And some people take advantage of them.
A loophole allows someone to take advantage of the system for short-term gains. The intent of an arrangement is generally understood, but the lack of formal clarification allows the loophole to exist. And clarifying every possible scenario is a waste of time and creates more noise than necessary.
Hence, loopholes persist despite our best attempts to eradicate them.
And our modern organizations are loophole hotbeds.
Interrupting someone’s day is a loophole.
Inviting someone to a useless meeting is a loophole.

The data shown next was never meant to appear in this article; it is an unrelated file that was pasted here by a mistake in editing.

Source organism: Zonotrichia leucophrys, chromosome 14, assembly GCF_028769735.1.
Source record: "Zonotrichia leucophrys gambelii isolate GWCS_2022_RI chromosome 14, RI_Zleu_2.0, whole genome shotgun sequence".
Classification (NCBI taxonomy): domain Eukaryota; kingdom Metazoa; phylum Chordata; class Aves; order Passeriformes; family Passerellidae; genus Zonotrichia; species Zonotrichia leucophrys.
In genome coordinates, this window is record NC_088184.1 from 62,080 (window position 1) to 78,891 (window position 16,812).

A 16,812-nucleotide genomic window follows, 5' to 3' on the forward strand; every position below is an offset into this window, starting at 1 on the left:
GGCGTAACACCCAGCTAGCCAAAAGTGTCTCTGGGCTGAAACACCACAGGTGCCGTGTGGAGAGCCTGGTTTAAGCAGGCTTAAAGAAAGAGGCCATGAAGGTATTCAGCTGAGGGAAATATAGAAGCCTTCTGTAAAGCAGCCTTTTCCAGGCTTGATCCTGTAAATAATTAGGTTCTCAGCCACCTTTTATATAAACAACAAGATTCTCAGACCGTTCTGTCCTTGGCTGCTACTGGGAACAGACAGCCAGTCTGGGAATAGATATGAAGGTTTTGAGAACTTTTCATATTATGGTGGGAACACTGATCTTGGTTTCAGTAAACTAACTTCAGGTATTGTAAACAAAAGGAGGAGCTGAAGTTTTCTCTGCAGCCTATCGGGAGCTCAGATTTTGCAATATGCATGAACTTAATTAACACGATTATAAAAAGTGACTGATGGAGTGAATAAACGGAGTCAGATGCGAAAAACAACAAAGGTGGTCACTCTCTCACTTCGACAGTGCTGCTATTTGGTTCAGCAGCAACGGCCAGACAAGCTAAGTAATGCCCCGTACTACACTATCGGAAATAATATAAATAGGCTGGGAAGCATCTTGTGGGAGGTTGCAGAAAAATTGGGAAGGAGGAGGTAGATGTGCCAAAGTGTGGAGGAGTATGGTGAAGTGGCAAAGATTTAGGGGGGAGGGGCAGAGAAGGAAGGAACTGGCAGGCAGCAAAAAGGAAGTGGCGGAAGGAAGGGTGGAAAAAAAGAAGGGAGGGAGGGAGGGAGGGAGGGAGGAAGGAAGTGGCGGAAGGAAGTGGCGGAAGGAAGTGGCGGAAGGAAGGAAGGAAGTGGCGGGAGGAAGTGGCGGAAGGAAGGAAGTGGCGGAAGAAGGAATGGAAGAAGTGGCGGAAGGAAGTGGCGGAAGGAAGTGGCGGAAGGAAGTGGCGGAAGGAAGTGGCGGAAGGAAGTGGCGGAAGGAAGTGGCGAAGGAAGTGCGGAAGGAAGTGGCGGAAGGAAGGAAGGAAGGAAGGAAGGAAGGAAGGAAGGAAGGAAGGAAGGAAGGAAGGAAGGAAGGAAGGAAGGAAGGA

“I sent an email,” is king loophole.
These examples help you move one inch closer to your main objective. They are incremental improvements to your process. And they distract you — and the rest of the team — from making radical jumps forward.
Even worse, loopholes eventually close. They work once or twice and then quickly become obsolete. You will eventually reach a dead end.
People eventually shut their door.
People eventually stop attending useless meetings.
And people eventually stop reading worthless emails.
Not every step forward is really a step forward.
The best way to eradicate loopholes starts with you. Don’t use them. And don’t reward them.
Resist the temptation. Hold yourself and your team accountable for staying on track. Once loopholes are removed from your organizational vocabulary, they go away.
Unless there’s an easier way to do it?